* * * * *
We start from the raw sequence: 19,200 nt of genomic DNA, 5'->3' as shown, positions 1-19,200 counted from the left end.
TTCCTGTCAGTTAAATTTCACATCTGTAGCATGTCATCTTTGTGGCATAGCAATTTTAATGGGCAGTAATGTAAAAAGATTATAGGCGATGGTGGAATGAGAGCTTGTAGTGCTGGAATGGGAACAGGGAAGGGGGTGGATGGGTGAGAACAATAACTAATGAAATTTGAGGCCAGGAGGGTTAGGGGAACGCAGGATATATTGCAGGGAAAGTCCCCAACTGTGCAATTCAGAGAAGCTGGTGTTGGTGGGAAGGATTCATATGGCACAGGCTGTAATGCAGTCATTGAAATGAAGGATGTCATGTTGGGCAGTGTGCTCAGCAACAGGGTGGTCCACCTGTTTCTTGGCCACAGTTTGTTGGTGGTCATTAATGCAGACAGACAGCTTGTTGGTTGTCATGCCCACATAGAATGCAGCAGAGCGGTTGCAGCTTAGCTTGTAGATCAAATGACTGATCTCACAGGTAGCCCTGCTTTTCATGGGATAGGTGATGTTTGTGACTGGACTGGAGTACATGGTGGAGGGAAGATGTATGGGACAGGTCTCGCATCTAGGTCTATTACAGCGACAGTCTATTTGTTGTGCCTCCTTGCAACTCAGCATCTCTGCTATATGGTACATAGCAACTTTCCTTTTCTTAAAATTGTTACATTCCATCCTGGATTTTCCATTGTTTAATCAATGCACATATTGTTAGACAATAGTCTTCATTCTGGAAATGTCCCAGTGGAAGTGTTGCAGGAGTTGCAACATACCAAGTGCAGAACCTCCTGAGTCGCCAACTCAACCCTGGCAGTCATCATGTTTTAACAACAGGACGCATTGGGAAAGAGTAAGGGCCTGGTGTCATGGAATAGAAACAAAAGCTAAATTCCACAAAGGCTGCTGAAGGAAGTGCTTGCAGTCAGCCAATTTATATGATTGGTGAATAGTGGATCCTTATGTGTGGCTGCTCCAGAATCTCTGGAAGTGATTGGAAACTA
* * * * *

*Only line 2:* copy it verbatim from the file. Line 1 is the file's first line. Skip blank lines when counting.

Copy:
TTCCTGTCAGTTAAATTTCACATCTGTAGCATGTCATCTTTGTGGCATAGCAATTTTAATGGGCAGTAATGTAAAAAGATTATAGGCGATGGTGGAATGAGAGCTTGTAGTGCTGGAATGGGAACAGGGAAGGGGGTGGATGGGTGAGAACAATAACTAATGAAATTTGAGGCCAGGAGGGTTAGGGGAACGCAGGATATATTGCAGGGAAAGTCCCCAACTGTGCAATTCAGAGAAGCTGGTGTTGGTGGGAAGGATTCATATGGCACAGGCTGTAATGCAGTCATTGAAATGAAGGATGTCATGTTGGGCAGTGTGCTCAGCAACAGGGTGGTCCACCTGTTTCTTGGCCACAGTTTGTTGGTGGTCATTAATGCAGACAGACAGCTTGTTGGTTGTCATGCCCACATAGAATGCAGCAGAGCGGTTGCAGCTTAGCTTGTAGATCAAATGACTGATCTCACAGGTAGCCCTGCTTTTCATGGGATAGGTGATGTTTGTGACTGGACTGGAGTACATGGTGGAGGGAAGATGTATGGGACAGGTCTCGCATCTAGGTCTATTACAGCGACAGTCTATTTGTTGTGCCTCCTTGCAACTCAGCATCTCTGCTATATGGTACATAGCAACTTTCCTTTTCTTAAAATTGTTACATTCCATCCTGGATTTTCCATTGTTTAATCAATGCACATATTGTTAGACAATAGTCTTCATTCTGGAAATGTCCCAGTGGAAGTGTTGCAGGAGTTGCAACATACCAAGTGCAGAACCTCCTGAGTCGCCAACTCAACCCTGGCAGTCATCATGTTTTAACAACAGGACGCATTGGGAAAGAGTAAGGGCCTGGTGTCATGGAATAGAAACAAAAGCTAAATTCCACAAAGGCTGCTGAAGGAAGTGCTTGCAGTCAGCCAATTTATATGATTGGTGAATAGTGGATCCTTATGTGTGGCTGCTCCAGAATCTCTGGAAGTGATTGGAAACTA